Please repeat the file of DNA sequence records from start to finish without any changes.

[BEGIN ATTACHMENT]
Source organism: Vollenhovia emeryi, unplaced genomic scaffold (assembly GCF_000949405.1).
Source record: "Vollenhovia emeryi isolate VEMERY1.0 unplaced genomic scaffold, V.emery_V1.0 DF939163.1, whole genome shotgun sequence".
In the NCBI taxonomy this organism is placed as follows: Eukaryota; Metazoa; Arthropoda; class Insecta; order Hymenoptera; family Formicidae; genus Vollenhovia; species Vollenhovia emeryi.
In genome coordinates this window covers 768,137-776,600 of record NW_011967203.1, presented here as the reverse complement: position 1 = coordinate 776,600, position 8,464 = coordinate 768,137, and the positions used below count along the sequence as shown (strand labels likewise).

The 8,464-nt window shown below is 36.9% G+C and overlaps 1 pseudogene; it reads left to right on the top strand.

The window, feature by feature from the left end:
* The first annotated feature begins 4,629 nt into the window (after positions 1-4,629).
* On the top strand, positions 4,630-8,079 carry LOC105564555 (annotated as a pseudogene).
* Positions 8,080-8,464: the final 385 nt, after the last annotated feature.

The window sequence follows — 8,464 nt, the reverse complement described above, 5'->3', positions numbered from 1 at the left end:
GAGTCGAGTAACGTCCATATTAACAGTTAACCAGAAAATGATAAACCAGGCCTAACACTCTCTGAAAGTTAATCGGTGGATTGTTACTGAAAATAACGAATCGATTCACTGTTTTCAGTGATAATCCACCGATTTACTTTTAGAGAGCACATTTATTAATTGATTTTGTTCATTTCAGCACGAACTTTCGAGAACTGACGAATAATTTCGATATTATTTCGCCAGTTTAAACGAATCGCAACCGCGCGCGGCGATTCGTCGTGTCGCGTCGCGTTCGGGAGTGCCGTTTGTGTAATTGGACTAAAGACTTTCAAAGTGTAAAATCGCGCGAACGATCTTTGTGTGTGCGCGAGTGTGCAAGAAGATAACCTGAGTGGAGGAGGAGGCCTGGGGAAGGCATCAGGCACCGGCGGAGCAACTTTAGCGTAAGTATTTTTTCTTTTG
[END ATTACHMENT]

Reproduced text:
Source organism: Vollenhovia emeryi, unplaced genomic scaffold (assembly GCF_000949405.1).
Source record: "Vollenhovia emeryi isolate VEMERY1.0 unplaced genomic scaffold, V.emery_V1.0 DF939163.1, whole genome shotgun sequence".
In the NCBI taxonomy this organism is placed as follows: Eukaryota; Metazoa; Arthropoda; class Insecta; order Hymenoptera; family Formicidae; genus Vollenhovia; species Vollenhovia emeryi.
In genome coordinates this window covers 768,137-776,600 of record NW_011967203.1, presented here as the reverse complement: position 1 = coordinate 776,600, position 8,464 = coordinate 768,137, and the positions used below count along the sequence as shown (strand labels likewise).

The 8,464-nt window shown below is 36.9% G+C and overlaps 1 pseudogene; it reads left to right on the top strand.

The window, feature by feature from the left end:
* The first annotated feature begins 4,629 nt into the window (after positions 1-4,629).
* On the top strand, positions 4,630-8,079 carry LOC105564555 (annotated as a pseudogene).
* Positions 8,080-8,464: the final 385 nt, after the last annotated feature.

The window sequence follows — 8,464 nt, the reverse complement described above, 5'->3', positions numbered from 1 at the left end:
GAGTCGAGTAACGTCCATATTAACAGTTAACCAGAAAATGATAAACCAGGCCTAACACTCTCTGAAAGTTAATCGGTGGATTGTTACTGAAAATAACGAATCGATTCACTGTTTTCAGTGATAATCCACCGATTTACTTTTAGAGAGCACATTTATTAATTGATTTTGTTCATTTCAGCACGAACTTTCGAGAACTGACGAATAATTTCGATATTATTTCGCCAGTTTAAACGAATCGCAACCGCGCGCGGCGATTCGTCGTGTCGCGTCGCGTTCGGGAGTGCCGTTTGTGTAATTGGACTAAAGACTTTCAAAGTGTAAAATCGCGCGAACGATCTTTGTGTGTGCGCGAGTGTGCAAGAAGATAACCTGAGTGGAGGAGGAGGCCTGGGGAAGGCATCAGGCACCGGCGGAGCAACTTTAGCGTAAGTATTTTTTCTTTTG